Even if nine out of ten of Americans say in a poll that they favor a thing, it is completely irrelevant to the authority of a state where a majority opposes that thing to prohibit it by law. A constitutional right to do a thing does not suddenly leap into existence just because everyone who's in with the in crowd that years just knows that thing is cool and righteous. Statist drones who think otherwise should go and live in a dictatorship.

    When this starts to interfere with the freedom of religion, as it is bound to, the Court may want to get out the old books and remind themselves of McCardle. Religious freedom is so fundamental that most Americans will raise all Hell when it is trampled on in the name of homosexual rights. That had already begun to happen in cases involving state public accommodations laws, and Obergefell will make it much worse. The proponents of the homosexual agenda have been waging war on organized religions for years, but never quite so directly. They had better be ready for a fight, because the religious people they despise are not going to take this lying down.
    Last edited by matchlight; 06-29-15 at 06:00 PM.

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    Re: Cruz: Opposition To Same-Sex Marriage Will Be 'Front And Center' In 2016 Campaign

    Quote Originally Posted by matchlight View Post
    I don't think I would go as far as to have Supreme Court justices elected, for the same reasons the Framers chose not to do that. A balance has to be struck between insulating the Supreme Court from temporary political shifts and letting it be a law unto itself, as it just was in Obergefell. I think the balance the Constitution strikes is not too far off. Justices may be impeached and tried, and in the early days of this country one of them was. The Court depends entirely on the Executive Branch to enforce its decisions, and even then, no president could hope to enforce a decision if many states refused to comply with it. A president may also decline to enforce a Supreme Court decision he believes to be unconstitutional, as Lincoln did with Dred Scott v. Sandford. Or, a president may dilute the power of current justices by appointing more, as Roosevelt proposed to do by having twelve instead of nine.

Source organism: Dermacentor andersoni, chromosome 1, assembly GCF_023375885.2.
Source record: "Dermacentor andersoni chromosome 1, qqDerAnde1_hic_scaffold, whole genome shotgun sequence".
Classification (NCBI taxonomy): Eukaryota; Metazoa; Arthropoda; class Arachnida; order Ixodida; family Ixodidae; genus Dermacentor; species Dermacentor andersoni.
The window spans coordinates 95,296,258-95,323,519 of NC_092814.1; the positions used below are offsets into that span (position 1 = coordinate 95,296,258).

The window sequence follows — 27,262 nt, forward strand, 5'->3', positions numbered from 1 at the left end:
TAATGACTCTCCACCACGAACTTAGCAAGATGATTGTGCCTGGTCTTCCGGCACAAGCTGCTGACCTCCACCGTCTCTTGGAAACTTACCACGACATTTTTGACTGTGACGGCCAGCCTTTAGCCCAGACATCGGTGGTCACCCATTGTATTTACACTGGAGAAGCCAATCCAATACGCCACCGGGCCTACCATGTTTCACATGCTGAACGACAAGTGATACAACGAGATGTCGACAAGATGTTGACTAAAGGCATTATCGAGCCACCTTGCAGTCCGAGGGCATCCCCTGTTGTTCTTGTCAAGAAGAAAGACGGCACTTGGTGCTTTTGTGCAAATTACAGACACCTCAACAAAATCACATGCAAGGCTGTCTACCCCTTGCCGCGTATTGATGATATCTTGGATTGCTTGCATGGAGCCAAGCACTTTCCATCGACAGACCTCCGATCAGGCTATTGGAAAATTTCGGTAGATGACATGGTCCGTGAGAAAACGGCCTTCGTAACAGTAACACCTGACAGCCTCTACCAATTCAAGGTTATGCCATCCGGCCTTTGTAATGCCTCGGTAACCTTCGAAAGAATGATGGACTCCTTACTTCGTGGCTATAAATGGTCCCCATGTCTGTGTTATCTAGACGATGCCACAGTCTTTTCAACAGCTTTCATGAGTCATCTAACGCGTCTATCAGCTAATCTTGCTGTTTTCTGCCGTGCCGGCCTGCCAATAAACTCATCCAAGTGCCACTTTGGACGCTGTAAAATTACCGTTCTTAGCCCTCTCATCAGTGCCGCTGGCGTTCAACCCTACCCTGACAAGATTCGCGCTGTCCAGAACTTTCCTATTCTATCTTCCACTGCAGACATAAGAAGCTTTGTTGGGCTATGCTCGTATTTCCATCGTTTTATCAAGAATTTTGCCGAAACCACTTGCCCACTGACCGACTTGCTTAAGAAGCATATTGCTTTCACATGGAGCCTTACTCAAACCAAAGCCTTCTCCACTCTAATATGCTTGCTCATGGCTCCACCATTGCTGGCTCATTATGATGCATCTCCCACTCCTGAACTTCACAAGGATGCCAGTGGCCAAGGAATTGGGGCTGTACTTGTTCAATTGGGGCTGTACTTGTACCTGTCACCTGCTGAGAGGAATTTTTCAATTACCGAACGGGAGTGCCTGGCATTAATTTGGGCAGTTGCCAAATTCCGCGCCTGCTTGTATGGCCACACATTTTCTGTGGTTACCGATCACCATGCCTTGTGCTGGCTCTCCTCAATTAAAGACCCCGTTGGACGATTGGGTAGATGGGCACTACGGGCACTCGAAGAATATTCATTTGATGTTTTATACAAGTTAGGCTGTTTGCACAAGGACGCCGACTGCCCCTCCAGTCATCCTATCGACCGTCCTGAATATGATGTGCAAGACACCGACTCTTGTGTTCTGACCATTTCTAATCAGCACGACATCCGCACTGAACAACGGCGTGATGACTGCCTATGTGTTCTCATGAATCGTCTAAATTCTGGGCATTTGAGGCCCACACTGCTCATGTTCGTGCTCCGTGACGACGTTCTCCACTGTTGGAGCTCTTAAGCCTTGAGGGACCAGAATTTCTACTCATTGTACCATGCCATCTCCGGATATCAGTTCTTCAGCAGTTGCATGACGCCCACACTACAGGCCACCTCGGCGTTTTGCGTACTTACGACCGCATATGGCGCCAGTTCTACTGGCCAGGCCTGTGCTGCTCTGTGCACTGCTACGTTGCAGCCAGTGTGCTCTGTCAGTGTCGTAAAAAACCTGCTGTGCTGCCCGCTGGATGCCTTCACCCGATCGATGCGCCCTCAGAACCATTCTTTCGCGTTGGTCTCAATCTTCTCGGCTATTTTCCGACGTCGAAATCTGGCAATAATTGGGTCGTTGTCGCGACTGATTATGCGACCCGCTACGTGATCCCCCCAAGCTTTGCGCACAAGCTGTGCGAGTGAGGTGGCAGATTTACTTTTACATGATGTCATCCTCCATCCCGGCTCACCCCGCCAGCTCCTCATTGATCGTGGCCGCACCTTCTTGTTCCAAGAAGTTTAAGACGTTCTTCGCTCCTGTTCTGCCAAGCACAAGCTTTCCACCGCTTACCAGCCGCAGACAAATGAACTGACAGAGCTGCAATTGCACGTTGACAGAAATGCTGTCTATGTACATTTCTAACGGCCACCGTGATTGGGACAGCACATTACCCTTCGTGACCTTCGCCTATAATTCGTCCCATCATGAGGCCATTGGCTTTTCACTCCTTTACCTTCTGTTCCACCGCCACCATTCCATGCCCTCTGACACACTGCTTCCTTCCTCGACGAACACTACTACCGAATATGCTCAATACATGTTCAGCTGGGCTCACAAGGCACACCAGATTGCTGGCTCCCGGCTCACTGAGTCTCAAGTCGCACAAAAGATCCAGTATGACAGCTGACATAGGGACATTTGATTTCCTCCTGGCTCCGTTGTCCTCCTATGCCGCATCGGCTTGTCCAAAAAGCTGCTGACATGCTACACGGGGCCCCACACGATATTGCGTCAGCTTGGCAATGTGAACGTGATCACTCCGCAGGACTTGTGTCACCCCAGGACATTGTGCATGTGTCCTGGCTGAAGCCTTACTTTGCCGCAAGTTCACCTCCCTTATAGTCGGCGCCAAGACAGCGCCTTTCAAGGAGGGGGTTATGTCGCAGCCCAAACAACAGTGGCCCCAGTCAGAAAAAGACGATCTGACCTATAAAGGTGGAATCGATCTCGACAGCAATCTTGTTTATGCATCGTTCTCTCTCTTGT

Congress can check the Judicial Branch, too. It can make laws to alter the Court's decisions--the Religious Freedom Restoration Act, which weakened the effect of Employment Division v. Smith, is just one example. Congress can even make a law that completely removes the Court's jurisdiction over a case, as it did in Ex Parte McCardle, 74 U.S. 506 (1869). If interpreted broadly, McCardle suggests that Congress could in effect overrule Marbury v. Madison by not providing for the Supreme Court's appellate or certiorari jurisdiction. It is pretty clear Congress could remove the jurisdiction of lower federal courts, considering they only exist at all because it created them by law.

    Sen. Cruz may be right that we need a constitutional amendment to allow Supreme Court justices to be evaluated and removed. I haven't read the details of what he is suggesting. I think a supermajority vote should apply in any action that drastic.

    Why should the Supreme Court be insulated from the will of the very people it is meant to govern? The American People are not idiots or children, we can govern ourselves quote capably.

    The safeguards to judicial power you have outlined, while important, represent an emergency brake when what we, the Anerican Public, require, is much more involved oversight.

    I think we have a fundamental difference of political philosophy. I understand that the American People will get it wrong from time to time, just as the unelected 9 will get it wrong a lot of the time as well. History has proven both of these statements out.

    But when the cards are laid down....I would much rather ride with the Anerican People than with 9 elitist appointees who hide behind their robes and their marble walls.